Created in partnership with Pete and Gerry’s.
By Keri Glassman, MS, RD
There was an amazing, catchy jingle that played on television and radio commercials in the 90s and got stuck in my head constantly. “I love eggs—from my head down to my legs! You’ve got to love it, the incredible, edible egg!”
It was all marketing, of course, but at the time, the unpopular egg needed the boost. This was during an era in which nutritional science suggested dietary fat and cholesterol were largely responsible for the rising percentage of Americans facing obesity, diabetes, and heart disease.
Eggs were high in cholesterol, so they were kicked out of the nutritious club.
Because science is dynamic and progressive and we’re always learning more, we know now that the research that led to those conclusions was flawed. (More on that later!) Renowned researchers, top physicians, and experienced registered dietitians like me agree that eggs really do reserve that “incredible, edible” reputation, but producers can’t even call them “healthy” on the carton (let alone sing about it).
That is why Pete and Gerry’s Organic Eggs has filed a Food and Drug Administration (FDA) petition demanding a change. Americans need cleaner, healthier, whole foods like these in their diets. But it’s hard to choose those healthy foods if they don’t even know they’re healthy. As a nutritional advisor to Pete and Gerry’s, I’m here to help explain.
How do we know eggs are healthy? First of all, they’re filled with important nutrients like protein, vitamin D, and choline, a nutrient essential for brain health.
The old advice to avoid them was all about cholesterol. High cholesterol in the blood is a known risk factor for heart disease and strokes, and nutritionists used to believe eating foods high in cholesterol would raise cholesterol levels in the blood. Actually, that’s not the case. More recent reviews of the research have shown no association between eating whole foods that are high in cholesterol and increased risk of heart disease or stroke. Foods that are associated with raising blood cholesterol levels include trans fats, fried foods, and refined sugar.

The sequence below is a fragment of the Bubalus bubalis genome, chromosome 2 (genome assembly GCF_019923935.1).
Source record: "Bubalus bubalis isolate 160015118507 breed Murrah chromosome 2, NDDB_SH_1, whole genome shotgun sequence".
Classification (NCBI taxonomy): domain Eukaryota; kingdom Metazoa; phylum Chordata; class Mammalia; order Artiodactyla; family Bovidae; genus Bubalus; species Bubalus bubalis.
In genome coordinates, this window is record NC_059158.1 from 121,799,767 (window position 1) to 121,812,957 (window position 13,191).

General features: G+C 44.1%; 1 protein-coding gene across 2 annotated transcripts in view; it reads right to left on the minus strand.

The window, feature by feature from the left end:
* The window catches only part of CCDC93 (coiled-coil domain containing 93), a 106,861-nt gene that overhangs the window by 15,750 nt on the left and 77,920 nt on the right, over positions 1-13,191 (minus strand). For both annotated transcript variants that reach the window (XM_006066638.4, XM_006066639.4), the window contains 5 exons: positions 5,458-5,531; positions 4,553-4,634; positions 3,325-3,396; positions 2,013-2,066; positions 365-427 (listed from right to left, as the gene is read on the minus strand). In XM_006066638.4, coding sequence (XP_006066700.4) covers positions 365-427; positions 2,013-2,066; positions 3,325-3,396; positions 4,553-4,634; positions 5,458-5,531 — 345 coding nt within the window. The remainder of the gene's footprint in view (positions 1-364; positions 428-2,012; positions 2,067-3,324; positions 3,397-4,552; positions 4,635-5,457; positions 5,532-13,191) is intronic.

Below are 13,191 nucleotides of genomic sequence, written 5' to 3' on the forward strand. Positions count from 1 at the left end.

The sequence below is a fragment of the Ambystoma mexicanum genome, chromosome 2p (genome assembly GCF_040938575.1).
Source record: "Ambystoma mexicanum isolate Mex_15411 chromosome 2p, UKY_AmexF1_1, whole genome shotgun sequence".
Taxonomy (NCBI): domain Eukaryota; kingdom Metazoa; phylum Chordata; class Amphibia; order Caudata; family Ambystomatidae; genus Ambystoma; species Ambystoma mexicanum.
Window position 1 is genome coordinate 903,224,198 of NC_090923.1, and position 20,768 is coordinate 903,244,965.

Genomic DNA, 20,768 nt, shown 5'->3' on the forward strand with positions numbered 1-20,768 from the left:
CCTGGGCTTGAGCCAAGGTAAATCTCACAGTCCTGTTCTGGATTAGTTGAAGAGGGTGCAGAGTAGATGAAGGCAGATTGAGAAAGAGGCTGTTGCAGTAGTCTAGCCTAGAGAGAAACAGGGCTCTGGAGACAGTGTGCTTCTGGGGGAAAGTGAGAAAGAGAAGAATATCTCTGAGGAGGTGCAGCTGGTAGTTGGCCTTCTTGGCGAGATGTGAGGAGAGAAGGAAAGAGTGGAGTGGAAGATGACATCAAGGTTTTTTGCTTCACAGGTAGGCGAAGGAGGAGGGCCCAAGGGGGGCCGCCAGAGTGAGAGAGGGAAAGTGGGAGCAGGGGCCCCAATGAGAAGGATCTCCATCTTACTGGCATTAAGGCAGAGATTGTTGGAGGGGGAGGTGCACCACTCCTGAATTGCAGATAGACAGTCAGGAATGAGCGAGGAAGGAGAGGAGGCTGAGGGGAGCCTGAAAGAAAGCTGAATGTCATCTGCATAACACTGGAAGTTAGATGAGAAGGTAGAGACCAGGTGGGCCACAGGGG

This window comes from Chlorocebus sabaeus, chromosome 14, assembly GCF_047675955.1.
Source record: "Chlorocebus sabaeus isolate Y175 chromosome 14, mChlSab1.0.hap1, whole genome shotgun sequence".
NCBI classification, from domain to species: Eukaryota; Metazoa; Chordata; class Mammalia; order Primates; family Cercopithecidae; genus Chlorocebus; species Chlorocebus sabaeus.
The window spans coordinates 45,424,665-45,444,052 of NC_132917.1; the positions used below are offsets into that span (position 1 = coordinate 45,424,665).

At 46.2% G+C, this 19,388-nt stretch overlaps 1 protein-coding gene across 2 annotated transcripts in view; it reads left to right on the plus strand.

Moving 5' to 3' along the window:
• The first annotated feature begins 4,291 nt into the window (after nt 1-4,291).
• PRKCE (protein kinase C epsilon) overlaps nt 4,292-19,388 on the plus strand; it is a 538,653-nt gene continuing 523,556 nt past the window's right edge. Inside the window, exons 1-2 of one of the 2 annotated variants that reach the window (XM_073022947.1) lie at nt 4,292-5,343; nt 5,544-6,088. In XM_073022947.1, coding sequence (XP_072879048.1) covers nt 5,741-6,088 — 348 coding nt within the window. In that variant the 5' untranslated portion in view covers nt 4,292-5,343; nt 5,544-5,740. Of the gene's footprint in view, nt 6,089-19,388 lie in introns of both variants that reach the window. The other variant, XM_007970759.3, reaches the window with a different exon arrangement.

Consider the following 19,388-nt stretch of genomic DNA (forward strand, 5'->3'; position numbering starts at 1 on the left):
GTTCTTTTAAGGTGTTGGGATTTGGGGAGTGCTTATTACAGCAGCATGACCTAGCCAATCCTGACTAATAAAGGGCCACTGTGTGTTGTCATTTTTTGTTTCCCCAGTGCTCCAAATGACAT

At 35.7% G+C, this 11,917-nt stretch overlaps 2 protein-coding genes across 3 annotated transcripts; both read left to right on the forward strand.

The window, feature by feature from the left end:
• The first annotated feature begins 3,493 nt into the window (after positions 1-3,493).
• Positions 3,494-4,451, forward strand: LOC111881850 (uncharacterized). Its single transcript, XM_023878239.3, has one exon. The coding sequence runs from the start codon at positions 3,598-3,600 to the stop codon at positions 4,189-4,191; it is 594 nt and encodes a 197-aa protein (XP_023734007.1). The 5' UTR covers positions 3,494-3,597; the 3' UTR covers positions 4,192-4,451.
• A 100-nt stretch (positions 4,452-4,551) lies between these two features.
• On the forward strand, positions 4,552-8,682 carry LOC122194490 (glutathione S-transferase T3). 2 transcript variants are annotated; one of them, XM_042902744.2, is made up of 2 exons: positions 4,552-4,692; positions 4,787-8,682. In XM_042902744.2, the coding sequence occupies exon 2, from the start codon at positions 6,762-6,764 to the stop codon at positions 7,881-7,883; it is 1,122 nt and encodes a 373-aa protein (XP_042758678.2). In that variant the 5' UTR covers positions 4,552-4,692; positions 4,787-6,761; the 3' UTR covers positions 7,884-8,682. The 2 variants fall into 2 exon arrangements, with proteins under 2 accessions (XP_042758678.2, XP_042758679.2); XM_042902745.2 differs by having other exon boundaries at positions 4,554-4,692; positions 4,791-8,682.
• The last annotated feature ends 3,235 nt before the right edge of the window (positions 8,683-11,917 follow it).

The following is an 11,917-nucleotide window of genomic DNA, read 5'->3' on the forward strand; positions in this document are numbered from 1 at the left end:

This isn’t fringe thinking, it’s now accepted science, applauded by experts like the chair of Harvard’s Department of Nutrition and the chair of cardiovascular medicine at the esteemed Cleveland Clinic. In fact, it’s so established that in 2015, the United States Department of Agriculture (USDA) and the U.S. Department of Health and Human Services (HHS) updated the Dietary Guidelines for Americans to eliminate dietary cholesterol as a cause for concern. “Eat all of the eggs you want,” said one government agency.
“But wait!” said the other government agency. “Don’t call them healthy!”
Essentially, the FDA hasn’t updated its labeling rules to reflect this new thinking. It’s slow to change, like many government agencies. It’s our job, though, to pressure them to speed up the process. Despite many cultural shifts towards healthier eating, America’s obesity problem has gotten even worse.
When we find whole foods that are nutrient-dense and can help people fill their plate in better ways, we need to yell the word healthy from the rooftops. If egg producers can’t put “healthy” on the label, consumers won’t know to reach for a dozen when they’re shopping for healthier options.
To support Pete and Gerry’s FDA Petition, go to eggsarehealthy.com and leave a comment.